(Literary Masterpieces, Volume 20)

“The memory of the heart is the longest.” With these words, Robert Sylvester ends “The Swede,” a story about the after-death apotheosis of a discredited football coach, modeled after Knute Rockne. The Teammates is a testament to the memory of the heart. It provides a tonic for disenchanted fans for whom professional baseball has become a game whose key plays are enacted off the field by owners, agents, and the moneymakers.

Although The Teammates qualifies as a baseball book and could be shelved with Roger Angell’sThe Summer Game (1972) and David Halberstam’s Summer of ’49 (1989) as classics of that genre, its true place is with Roger Kahn’s The Boys of Summer (1972) and Jane Leavy’s Koufax(2002), books that are about baseball but transcend it.

Of all sports, baseball is tops in anecdotes and memorabilia. This book resonates with lovers of both. There were at least two—perhaps three—sides to Ted Williams, and in any guise he could be difficult but never dull. Growing up in angler-friendly Oregon, Bobby Doerr tells of seeing Williams at his best and worst while fishing with the master. Fish stories best display Williams’s three-stage trademarks—pent-up displeasure, rage, and contrition.

The book is rich in baseball lore. Perhaps the worst moment in the history of the Red Sox was Enos Slaughter’s mad dash to score from first on a pop fly for the St. Louis Cardinals to beat Boston in the 1946 World Series. Characteristically, Johnny Pesky has always accepted the blame for his hesitant throw, but, as revealed by expert witnesses including his three teammates, the real culprit was a journeyman center fielder subbing for Dom DiMaggio, who was slow recovering Harry “the Hat” Walker’s hit.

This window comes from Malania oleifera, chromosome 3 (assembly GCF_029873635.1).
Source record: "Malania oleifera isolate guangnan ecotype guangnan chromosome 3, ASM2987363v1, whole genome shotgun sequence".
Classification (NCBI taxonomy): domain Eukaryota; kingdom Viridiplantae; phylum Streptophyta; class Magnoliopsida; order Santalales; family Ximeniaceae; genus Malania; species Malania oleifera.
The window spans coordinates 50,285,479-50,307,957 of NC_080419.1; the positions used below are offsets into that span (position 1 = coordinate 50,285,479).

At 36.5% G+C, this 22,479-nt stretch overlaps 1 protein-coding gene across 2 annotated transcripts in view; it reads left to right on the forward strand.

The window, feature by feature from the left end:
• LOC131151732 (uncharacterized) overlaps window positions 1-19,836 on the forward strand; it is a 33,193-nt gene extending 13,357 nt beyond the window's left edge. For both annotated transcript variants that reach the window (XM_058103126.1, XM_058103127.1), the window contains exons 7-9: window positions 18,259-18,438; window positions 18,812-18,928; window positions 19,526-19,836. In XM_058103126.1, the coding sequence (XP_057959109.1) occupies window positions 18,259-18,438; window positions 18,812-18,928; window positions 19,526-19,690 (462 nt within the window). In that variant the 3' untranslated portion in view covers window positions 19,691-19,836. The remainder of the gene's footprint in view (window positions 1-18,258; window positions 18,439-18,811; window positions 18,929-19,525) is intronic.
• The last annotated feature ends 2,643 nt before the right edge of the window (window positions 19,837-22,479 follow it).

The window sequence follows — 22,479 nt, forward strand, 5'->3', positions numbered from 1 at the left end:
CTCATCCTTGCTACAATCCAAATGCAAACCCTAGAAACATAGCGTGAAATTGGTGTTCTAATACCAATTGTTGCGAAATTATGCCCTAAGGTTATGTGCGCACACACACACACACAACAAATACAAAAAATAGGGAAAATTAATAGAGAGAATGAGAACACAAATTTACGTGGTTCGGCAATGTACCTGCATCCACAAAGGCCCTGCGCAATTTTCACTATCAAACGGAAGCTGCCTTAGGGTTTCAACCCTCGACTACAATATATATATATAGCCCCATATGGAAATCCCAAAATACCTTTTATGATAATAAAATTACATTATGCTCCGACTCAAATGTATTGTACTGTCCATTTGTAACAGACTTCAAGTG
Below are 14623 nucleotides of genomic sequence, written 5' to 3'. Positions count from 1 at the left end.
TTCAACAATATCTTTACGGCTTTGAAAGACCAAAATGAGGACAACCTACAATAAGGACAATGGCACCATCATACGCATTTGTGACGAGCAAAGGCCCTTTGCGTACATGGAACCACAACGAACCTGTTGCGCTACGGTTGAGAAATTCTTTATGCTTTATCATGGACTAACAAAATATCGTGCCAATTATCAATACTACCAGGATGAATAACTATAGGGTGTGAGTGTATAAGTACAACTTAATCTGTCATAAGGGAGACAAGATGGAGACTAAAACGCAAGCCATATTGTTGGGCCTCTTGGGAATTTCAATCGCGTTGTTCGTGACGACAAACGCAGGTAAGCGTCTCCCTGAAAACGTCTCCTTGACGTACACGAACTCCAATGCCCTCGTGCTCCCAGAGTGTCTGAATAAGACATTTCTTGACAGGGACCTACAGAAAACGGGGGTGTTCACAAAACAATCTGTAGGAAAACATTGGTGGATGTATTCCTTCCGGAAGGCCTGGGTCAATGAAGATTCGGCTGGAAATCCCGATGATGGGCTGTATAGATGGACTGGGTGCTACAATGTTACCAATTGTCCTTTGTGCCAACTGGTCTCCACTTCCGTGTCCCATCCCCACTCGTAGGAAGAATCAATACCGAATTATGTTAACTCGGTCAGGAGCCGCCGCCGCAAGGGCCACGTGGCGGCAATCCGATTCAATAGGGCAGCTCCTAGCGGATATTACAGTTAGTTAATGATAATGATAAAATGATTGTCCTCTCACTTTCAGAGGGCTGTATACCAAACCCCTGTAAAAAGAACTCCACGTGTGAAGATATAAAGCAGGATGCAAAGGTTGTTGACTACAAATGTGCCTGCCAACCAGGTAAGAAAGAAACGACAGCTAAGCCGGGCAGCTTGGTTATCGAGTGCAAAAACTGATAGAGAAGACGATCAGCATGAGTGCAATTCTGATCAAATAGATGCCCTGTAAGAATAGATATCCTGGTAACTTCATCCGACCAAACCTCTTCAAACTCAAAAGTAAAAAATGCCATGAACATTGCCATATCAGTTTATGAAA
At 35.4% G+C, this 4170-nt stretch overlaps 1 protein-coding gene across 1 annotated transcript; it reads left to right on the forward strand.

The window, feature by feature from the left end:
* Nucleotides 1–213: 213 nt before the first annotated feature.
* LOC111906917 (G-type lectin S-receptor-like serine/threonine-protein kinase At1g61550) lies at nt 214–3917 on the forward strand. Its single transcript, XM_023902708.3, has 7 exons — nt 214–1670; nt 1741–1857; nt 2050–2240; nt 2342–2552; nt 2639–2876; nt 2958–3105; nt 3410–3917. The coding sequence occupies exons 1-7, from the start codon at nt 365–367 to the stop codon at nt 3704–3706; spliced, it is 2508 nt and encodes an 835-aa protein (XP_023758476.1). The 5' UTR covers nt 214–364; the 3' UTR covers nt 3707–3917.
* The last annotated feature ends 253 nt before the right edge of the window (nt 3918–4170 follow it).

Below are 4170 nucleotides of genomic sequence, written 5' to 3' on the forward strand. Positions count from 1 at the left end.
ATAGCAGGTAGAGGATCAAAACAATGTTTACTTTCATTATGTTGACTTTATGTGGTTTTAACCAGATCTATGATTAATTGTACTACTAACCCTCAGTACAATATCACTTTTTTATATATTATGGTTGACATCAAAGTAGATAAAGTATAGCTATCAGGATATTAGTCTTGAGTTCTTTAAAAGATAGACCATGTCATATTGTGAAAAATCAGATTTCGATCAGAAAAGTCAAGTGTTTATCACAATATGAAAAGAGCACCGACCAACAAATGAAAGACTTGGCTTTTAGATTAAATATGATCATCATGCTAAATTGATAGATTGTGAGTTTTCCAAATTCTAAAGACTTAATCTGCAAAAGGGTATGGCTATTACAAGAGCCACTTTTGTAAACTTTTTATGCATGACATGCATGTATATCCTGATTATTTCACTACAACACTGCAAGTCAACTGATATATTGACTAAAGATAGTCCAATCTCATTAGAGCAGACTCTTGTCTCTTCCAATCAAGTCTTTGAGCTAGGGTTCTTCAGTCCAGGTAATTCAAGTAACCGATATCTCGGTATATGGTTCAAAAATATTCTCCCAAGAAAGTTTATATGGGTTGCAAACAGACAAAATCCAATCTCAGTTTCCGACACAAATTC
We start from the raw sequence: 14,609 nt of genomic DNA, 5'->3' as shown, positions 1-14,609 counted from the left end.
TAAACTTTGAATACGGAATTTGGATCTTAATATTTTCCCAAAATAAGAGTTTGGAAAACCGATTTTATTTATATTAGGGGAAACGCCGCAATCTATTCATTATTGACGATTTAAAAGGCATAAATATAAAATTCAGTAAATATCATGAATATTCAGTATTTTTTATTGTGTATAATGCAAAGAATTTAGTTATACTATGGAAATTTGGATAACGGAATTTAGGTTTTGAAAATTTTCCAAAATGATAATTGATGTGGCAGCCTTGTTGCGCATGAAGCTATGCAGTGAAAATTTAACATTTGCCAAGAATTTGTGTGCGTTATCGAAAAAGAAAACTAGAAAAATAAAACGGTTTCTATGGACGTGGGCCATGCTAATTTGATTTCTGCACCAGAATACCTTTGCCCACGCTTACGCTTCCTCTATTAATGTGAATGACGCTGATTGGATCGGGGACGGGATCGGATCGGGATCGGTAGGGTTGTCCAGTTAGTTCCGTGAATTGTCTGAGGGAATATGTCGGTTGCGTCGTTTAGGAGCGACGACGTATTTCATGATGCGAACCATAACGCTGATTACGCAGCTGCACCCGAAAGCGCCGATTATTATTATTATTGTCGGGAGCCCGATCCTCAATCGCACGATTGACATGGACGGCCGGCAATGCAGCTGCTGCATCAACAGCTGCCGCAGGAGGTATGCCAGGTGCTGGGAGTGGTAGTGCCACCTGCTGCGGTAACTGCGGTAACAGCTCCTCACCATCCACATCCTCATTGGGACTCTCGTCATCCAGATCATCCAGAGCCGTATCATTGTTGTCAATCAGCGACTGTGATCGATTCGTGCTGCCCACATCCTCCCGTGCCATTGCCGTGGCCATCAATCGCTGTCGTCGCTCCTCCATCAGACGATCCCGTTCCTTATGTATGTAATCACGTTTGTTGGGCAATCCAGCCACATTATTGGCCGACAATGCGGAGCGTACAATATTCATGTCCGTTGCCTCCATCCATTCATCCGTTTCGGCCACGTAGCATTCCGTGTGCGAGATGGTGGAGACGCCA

The book is really about the enduring friendship of four friends over a half-century. Williams referred to Doerr, DiMaggio, and Pesky as “my guys,” but each of them could have applied the same affectionate tag to the other three. All four were men of a certain generation, born right at the end of the World War I. They had played together on Boston Red Sox teams of the 1940’s. Williams and Doerr went back even further: They were teenagers together in San Diego in the mid-1930’s, when the Padres were in the Pacific Coast League.

“Ted was dying,” Halberstam begins, “and the idea for the final trip, driving down to Florida to see him one last time, was Dominic’s.” The journey from DiMaggio’s place in Marion, Massachusetts, to Williams’s home in Hernando, Florida, would take three days. DiMaggio was accompanied by Pesky and a Boston admirer named Dick Flavin on the thirteen-hundred-mile journey. Sadly, Doerr’s wife of sixty-three years, Monica, had suffered two strokes; Doerr would not be able to join his friends on the trip.

Halberstam is skilled in exploiting stops along the way for transitions. Thus, approaching Philadelphia, DiMaggio recalls how nervous he was meeting the difficult Lefty Grove, perhaps the Athletics’ finest pitcher, in Boston in DiMaggio’s rookie season, Grove’s last, and...

(The entire section is 1276 words.)